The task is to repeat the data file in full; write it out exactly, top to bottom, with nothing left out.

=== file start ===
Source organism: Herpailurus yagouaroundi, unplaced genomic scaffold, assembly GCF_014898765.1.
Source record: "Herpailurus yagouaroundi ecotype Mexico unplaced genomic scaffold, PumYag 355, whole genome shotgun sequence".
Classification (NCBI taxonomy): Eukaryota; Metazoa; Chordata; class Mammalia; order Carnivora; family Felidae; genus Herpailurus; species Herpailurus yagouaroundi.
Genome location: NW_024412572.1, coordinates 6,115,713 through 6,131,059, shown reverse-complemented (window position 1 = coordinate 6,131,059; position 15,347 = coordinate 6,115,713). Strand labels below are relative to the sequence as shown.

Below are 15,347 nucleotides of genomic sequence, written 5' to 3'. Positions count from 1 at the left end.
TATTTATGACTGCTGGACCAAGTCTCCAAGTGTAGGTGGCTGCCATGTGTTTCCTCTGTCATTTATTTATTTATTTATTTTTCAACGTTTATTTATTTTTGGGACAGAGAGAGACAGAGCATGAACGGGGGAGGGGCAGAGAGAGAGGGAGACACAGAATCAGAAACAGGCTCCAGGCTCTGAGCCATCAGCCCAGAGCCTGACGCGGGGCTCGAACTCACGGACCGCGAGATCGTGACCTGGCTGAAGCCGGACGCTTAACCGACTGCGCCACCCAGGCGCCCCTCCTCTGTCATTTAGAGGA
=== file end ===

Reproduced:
Source organism: Herpailurus yagouaroundi, unplaced genomic scaffold, assembly GCF_014898765.1.
Source record: "Herpailurus yagouaroundi ecotype Mexico unplaced genomic scaffold, PumYag 355, whole genome shotgun sequence".
Classification (NCBI taxonomy): Eukaryota; Metazoa; Chordata; class Mammalia; order Carnivora; family Felidae; genus Herpailurus; species Herpailurus yagouaroundi.
Genome location: NW_024412572.1, coordinates 6,115,713 through 6,131,059, shown reverse-complemented (window position 1 = coordinate 6,131,059; position 15,347 = coordinate 6,115,713). Strand labels below are relative to the sequence as shown.

Below are 15,347 nucleotides of genomic sequence, written 5' to 3'. Positions count from 1 at the left end.
TATTTATGACTGCTGGACCAAGTCTCCAAGTGTAGGTGGCTGCCATGTGTTTCCTCTGTCATTTATTTATTTATTTATTTTTCAACGTTTATTTATTTTTGGGACAGAGAGAGACAGAGCATGAACGGGGGAGGGGCAGAGAGAGAGGGAGACACAGAATCAGAAACAGGCTCCAGGCTCTGAGCCATCAGCCCAGAGCCTGACGCGGGGCTCGAACTCACGGACCGCGAGATCGTGACCTGGCTGAAGCCGGACGCTTAACCGACTGCGCCACCCAGGCGCCCCTCCTCTGTCATTTAGAGGA